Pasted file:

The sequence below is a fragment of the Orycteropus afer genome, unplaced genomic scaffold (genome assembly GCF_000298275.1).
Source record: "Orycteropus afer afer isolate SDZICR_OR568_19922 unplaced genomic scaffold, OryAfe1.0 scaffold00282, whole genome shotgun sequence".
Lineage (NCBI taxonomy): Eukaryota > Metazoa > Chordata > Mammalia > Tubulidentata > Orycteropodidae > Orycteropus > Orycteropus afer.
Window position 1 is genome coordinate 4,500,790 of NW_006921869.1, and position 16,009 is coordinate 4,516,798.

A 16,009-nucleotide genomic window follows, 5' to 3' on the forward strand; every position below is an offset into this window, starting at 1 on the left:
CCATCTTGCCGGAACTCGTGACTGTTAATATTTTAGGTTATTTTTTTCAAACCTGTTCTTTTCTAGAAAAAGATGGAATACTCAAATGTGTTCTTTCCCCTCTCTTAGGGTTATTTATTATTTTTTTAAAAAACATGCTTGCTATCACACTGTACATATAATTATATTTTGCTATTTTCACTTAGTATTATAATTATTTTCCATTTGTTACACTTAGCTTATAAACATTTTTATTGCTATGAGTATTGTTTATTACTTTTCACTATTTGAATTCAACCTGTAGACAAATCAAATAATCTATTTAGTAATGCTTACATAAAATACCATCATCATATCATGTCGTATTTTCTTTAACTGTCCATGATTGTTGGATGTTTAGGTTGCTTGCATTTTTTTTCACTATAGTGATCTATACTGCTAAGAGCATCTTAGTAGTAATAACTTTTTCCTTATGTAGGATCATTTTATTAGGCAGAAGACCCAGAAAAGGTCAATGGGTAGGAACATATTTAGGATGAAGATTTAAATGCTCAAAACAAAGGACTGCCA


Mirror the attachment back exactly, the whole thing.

The sequence below is a fragment of the Orycteropus afer genome, unplaced genomic scaffold (genome assembly GCF_000298275.1).
Source record: "Orycteropus afer afer isolate SDZICR_OR568_19922 unplaced genomic scaffold, OryAfe1.0 scaffold00282, whole genome shotgun sequence".
Lineage (NCBI taxonomy): Eukaryota > Metazoa > Chordata > Mammalia > Tubulidentata > Orycteropodidae > Orycteropus > Orycteropus afer.
Window position 1 is genome coordinate 4,500,790 of NW_006921869.1, and position 16,009 is coordinate 4,516,798.

A 16,009-nucleotide genomic window follows, 5' to 3' on the forward strand; every position below is an offset into this window, starting at 1 on the left:
CCATCTTGCCGGAACTCGTGACTGTTAATATTTTAGGTTATTTTTTTCAAACCTGTTCTTTTCTAGAAAAAGATGGAATACTCAAATGTGTTCTTTCCCCTCTCTTAGGGTTATTTATTATTTTTTTAAAAAACATGCTTGCTATCACACTGTACATATAATTATATTTTGCTATTTTCACTTAGTATTATAATTATTTTCCATTTGTTACACTTAGCTTATAAACATTTTTATTGCTATGAGTATTGTTTATTACTTTTCACTATTTGAATTCAACCTGTAGACAAATCAAATAATCTATTTAGTAATGCTTACATAAAATACCATCATCATATCATGTCGTATTTTCTTTAACTGTCCATGATTGTTGGATGTTTAGGTTGCTTGCATTTTTTTTCACTATAGTGATCTATACTGCTAAGAGCATCTTAGTAGTAATAACTTTTTCCTTATGTAGGATCATTTTATTAGGCAGAAGACCCAGAAAAGGTCAATGGGTAGGAACATATTTAGGATGAAGATTTAAATGCTCAAAACAAAGGACTGCCA